Painting—both the process and its products—can be absurd, irreverent, and funny, as the 20-plus “portraits” by Jason Fox presented at CANADA suggest. CANADA, an artist-owned and artist-operated gallery space in the Lower East Side, recently welcomed Fox to its repertoire of under-recognized painters. A well-educated (The Cooper Union, Columbia M.F.A.) and well-exhibited (Peter Blum Gallery, N.Y.C.) painter, Fox has avoided the overly-refined, too-precious, too-serious paintings that have come to haunt the contemporary art world. His concept is simple: paint what you love, and paint it over and over.
With the exception of “George & John” (2013), which spells out both Beatles’ names in a concentric, collapsing circle, Fox’s paintings are fresh. Indeed, Fox made all of the works in Supernaturalism within the past two years. The portraits are paintings, but they read more like sketches, even under-paintings. His strokes are assured, his pencil marks apparent, and the white substrate often left uncovered. The paintings are confident, despite—or perhaps because of—their casualness. They seem to be quickly rendered, in some instances almost bordering on large doodles. “Don’t Shoot Me, I’m Crazy” (2014) particularly maintains the fluidity and freedom of a sketch, offering viewers an access point into Fox’s mind: its figure holds his arms up in innocence, yet he is also a pastiche of a multi-armed Hindu god and a Christian saint with angel wings and stigmata hands who wears some version of a Viking helmet.
CANADA’s architecture splits the show into two rooms. In the first room, Fox’s work seems stiffer, heavier, his paintings made predominantly with earthy browns, greens, and yellows. It is in the second room where Supernaturalism lives up to its title. Here, the artist’s work becomes psychedelic and hot. Fox has made red paintings for years, and the red canvases, especially “Our House” (2014) and “Untitled”(2013), an Obama/Marley portrait, burn at high internal temperatures. Like after-images, their sizzling impressions remain on our retinas long after we look away.
Fox does not limit himself to figurative work, and he achieves the heat of his red paintings with the two monochrome works featured in Supernaturalism: the yellow “Man on the Sun” (2014) and the green “Hudson” (2014). In the other two abstract works—both “Untitled” (2014)—Fox mutes his colors to grays and blues. Though quieter, these two pieces betray a consistency of method and touch. Here, as with his figurative paintings, Fox paints transparently, using graphite marks as the boundary edge to contain his color. The abstract works seem like interludes, breaks necessary for Fox’s studio practice, and as such, they offer a reprieve from the otherwise loaded imagery.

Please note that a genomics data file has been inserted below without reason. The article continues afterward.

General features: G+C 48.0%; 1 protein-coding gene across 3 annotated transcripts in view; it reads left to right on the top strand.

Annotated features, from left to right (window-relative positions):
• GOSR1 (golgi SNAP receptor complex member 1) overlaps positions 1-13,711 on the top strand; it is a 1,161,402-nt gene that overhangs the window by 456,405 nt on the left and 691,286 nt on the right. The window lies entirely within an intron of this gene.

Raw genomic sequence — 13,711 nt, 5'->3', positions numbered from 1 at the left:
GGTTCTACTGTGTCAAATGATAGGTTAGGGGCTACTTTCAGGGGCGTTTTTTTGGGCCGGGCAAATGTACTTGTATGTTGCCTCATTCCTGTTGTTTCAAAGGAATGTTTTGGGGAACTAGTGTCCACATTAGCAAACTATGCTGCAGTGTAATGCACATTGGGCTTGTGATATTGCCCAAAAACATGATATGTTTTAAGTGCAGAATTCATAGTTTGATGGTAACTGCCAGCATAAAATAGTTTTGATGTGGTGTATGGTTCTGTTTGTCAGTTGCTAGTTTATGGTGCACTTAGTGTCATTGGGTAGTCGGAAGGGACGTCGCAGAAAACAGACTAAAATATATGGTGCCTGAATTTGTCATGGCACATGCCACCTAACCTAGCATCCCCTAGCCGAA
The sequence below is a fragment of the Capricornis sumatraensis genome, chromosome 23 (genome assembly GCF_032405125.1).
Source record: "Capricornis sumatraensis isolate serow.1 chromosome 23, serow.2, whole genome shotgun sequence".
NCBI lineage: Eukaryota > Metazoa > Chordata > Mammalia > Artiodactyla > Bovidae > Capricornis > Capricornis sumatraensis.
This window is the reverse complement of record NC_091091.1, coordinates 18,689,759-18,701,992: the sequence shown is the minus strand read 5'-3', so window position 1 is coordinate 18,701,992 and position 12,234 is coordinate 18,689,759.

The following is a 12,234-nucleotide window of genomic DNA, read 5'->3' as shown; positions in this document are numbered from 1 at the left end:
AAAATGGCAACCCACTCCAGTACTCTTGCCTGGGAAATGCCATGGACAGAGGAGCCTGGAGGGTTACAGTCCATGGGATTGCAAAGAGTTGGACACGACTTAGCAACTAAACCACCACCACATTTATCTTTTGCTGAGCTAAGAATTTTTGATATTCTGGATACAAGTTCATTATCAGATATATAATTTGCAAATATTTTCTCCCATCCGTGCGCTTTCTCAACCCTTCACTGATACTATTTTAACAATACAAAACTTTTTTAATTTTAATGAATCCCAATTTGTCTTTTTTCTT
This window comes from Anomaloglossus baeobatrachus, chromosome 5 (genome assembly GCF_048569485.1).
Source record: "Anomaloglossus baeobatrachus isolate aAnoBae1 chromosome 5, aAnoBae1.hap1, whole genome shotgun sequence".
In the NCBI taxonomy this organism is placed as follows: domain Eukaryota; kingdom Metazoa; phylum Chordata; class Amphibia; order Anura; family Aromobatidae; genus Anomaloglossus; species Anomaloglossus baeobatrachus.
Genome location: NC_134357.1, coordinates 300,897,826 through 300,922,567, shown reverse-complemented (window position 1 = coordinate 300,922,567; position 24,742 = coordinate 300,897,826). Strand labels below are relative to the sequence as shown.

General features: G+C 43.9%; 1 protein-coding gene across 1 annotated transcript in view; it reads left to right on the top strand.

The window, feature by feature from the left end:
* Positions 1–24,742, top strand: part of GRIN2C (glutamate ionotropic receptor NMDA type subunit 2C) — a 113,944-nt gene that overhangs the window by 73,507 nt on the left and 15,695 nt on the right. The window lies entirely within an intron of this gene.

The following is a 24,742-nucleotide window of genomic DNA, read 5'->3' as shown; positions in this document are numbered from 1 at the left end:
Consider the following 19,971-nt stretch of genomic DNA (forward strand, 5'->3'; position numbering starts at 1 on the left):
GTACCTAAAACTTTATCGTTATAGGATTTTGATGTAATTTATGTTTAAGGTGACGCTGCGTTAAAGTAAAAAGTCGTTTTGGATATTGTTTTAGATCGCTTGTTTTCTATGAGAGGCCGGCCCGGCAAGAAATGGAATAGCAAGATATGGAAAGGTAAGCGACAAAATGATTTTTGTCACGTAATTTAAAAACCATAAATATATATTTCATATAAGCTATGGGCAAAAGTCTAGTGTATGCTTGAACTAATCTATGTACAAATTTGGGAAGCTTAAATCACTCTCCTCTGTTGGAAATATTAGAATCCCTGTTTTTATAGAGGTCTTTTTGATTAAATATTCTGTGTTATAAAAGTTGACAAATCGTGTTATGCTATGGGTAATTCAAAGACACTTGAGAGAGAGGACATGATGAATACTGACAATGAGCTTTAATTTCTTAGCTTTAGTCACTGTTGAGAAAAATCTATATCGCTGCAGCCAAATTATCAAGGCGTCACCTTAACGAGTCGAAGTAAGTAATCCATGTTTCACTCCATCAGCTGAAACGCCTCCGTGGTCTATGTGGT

The show also demonstrates how much Fox has let go of many of the qualities that characterize his older work: the structured, tightly drawn, almost obsessively-rendered figures made of hundreds of marks that are really small, contained shapes. Whereas his older paintings often depict two figures in the middle of some intense, mysterious, emotional interaction, here he shows a single figure in multiple positions. We can identify distinct features but not necessarily the bodies they are attached to: three eyes, four ears, five legs, and six arms. The single dog in “Our House” could be a Siamese twin with one body, two heads, and four legs.
Though the openness of these new paintings might mark a departure in his work, Fox has been riffing on the same themes for the past few years. His “Untitled” portrait (2014), hung in the first room, merges John Lennon’s facial structure with George Harrison’s long hair. Portions of both faces are recognizable, yet they fuse into a new person, albeit one with green eyes. Only one portrait in Supernaturalism is named after a specific individual. Titled “Michael” (2014), it too seems to grow out of an earlier Fox combination: “Barack Obama and Bob Marley” (2010), featured in Peter Blum’s 2012 exhibition, Eating Symbols. In CANADA’s “Untitled” (2014) iteration of the Obama/Marley combination, Fox makes blatant the joint/cigarette lifted by a hand with a few too many fingers.
There is little doubt that Fox is intrigued by peculiar, idiosyncratic combinations that can seem far afield: Obama/Marley, Vishnu/angel, figuration/color field. The key to Fox’s juxtapositions seems to lie in what he sees, and the similarities suggested by the visual. His paintings reflect a suggestive and organic, rather than deeply conceptual, process. If there are underlying psychosocial implications in Fox’s portraits, they do not announce themselves loudly, especially since only familiarity with the artist’s earlier work clues the viewer in to his sustained interest in this mash-up. Otherwise, “Michael” seems to be just that: a dude named Michael smoking something held up to his mouth by his or someone else’s hand. It is this very randomness that makes these well-executed paintings irreverent.